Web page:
This was obvious in 2014, it was obvious in 2019, it was obvious in 2021 and it remains clearly demonstrable today. Further, China is the perfect natural experiment for this assessment, as it treats deployments of renewable and nuclear generation as national strategies (an absolute condition of success for nuclear), and has the ability and will to override local regulations and any NIMBYism. No other country could be used to easily assess which technologies could be deployed more quickly with so few confounding factors.

And so, I return to my ongoing analysis of this key question, now with a dozen years of deployment history.

Figure 1: Commercial operation start of nameplate capacity of wind, solar and nuclear in China 2010-2020 chart by author

I’ve aggregated this from multiple sources, including the World Nuclear Association, the Global Wind Energy Council, and the International Energy Agency’s photovoltaic material. In 2012, China put no nuclear generation into commercial operation at all. It’s adding more this year, but the year is not complete, and is excluded for all three forms of generation.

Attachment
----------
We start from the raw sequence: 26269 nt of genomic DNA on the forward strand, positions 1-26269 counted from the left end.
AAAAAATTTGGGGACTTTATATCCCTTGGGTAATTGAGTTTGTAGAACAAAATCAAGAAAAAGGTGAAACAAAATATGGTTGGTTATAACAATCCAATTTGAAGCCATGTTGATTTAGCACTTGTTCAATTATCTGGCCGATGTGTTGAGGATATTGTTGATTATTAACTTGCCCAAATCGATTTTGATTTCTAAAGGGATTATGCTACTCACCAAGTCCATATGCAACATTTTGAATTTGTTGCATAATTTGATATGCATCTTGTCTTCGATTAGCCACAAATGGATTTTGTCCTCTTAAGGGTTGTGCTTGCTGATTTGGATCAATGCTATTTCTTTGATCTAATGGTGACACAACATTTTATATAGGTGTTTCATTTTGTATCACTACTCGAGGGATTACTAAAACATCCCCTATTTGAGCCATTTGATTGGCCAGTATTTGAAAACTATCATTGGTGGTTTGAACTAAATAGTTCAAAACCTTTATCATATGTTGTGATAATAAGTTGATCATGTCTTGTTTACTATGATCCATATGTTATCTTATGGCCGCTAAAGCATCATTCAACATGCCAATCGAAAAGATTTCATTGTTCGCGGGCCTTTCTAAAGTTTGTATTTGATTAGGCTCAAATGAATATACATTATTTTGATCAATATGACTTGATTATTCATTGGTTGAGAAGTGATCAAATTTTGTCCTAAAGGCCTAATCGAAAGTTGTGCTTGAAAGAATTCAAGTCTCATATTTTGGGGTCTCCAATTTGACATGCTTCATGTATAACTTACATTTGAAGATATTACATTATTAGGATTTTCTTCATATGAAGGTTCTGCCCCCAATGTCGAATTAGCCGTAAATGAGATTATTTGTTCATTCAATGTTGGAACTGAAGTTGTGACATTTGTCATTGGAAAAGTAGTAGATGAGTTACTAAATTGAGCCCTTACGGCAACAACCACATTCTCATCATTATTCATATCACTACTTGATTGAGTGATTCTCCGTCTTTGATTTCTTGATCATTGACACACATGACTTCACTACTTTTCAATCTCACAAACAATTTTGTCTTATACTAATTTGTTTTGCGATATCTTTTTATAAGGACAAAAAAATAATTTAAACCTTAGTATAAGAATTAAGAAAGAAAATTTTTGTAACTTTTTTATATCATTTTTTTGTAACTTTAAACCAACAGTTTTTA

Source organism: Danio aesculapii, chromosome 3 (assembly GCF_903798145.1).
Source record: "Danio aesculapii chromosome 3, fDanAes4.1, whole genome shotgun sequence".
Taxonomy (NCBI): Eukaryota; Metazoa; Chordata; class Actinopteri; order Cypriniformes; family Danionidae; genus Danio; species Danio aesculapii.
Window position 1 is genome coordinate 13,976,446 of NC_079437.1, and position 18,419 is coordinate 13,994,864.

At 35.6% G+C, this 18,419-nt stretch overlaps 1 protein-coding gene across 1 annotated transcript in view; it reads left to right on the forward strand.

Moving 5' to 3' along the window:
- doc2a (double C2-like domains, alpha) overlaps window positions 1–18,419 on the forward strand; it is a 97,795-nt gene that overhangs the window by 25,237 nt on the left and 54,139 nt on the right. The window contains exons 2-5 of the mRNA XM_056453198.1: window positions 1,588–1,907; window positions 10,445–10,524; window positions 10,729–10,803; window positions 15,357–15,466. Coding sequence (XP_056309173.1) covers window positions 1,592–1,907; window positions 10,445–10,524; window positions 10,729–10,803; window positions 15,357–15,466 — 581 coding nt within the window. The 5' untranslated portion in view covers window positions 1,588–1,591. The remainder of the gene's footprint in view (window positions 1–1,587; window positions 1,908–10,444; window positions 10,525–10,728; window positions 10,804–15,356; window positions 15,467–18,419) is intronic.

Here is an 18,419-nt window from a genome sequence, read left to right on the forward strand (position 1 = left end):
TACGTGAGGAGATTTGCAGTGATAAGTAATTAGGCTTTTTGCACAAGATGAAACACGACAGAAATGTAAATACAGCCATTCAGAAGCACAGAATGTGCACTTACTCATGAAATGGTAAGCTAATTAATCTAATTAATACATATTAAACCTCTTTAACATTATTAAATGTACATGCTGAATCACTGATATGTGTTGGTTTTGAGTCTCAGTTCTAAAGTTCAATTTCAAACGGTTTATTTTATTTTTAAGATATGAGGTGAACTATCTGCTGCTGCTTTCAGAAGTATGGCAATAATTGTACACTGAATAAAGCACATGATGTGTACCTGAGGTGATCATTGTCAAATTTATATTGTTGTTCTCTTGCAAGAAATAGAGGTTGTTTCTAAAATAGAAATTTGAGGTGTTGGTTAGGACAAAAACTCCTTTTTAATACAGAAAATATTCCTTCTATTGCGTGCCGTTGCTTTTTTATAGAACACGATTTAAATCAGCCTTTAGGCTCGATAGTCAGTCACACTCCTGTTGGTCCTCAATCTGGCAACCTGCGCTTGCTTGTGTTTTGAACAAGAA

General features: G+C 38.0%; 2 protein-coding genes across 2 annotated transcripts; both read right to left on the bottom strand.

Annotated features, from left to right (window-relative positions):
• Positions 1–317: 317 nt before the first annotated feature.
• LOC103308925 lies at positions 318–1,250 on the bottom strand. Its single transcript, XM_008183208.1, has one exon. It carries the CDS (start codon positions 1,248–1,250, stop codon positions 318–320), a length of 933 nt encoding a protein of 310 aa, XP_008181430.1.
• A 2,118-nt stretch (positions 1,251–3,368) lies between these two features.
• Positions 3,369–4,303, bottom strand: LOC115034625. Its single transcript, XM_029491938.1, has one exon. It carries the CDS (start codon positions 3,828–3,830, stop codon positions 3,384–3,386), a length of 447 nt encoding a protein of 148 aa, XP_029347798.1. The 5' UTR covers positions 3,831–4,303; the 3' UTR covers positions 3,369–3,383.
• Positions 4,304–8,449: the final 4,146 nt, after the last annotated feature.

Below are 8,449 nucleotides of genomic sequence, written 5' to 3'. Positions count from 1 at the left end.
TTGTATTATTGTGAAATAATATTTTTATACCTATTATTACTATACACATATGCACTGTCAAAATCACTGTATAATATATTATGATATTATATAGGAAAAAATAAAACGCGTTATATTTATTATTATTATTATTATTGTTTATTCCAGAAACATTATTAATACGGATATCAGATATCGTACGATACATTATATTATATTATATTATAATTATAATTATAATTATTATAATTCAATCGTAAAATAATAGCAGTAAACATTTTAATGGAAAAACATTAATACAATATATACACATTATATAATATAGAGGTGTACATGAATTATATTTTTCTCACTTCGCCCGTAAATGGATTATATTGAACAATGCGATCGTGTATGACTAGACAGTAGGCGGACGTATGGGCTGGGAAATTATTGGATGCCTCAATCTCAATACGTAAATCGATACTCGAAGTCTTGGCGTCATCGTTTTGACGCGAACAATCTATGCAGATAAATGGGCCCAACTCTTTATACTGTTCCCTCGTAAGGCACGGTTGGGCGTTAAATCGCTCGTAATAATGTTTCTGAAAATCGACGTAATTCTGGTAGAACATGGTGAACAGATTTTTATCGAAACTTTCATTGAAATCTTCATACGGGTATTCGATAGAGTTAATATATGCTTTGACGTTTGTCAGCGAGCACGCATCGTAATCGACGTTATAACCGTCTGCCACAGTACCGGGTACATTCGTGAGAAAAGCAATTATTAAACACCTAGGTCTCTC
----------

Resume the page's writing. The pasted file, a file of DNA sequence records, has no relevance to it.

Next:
The solar and wind programs were started in the mid-2000s, and wind energy initially saw much greater deployments. Having paid much more attention to wind energy than solar for much of the past decade, I was surprised that solar capacity deployments exceeded wind energy in 2017 and 2018, undoubtedly part of why solar doubled China’s 2020 target for the technology, while wind energy exceeded its targets by a substantial but lower amount. I’m less surprised by solar surpassing wind energy in 2021 given the rapid decrease in solar energy costs among other factors.

Nuclear lagged its targets substantially. In 2019, the clear indication was that China would make substantially higher targets for wind and solar, and downgrade their expectations for nuclear, which has been borne out.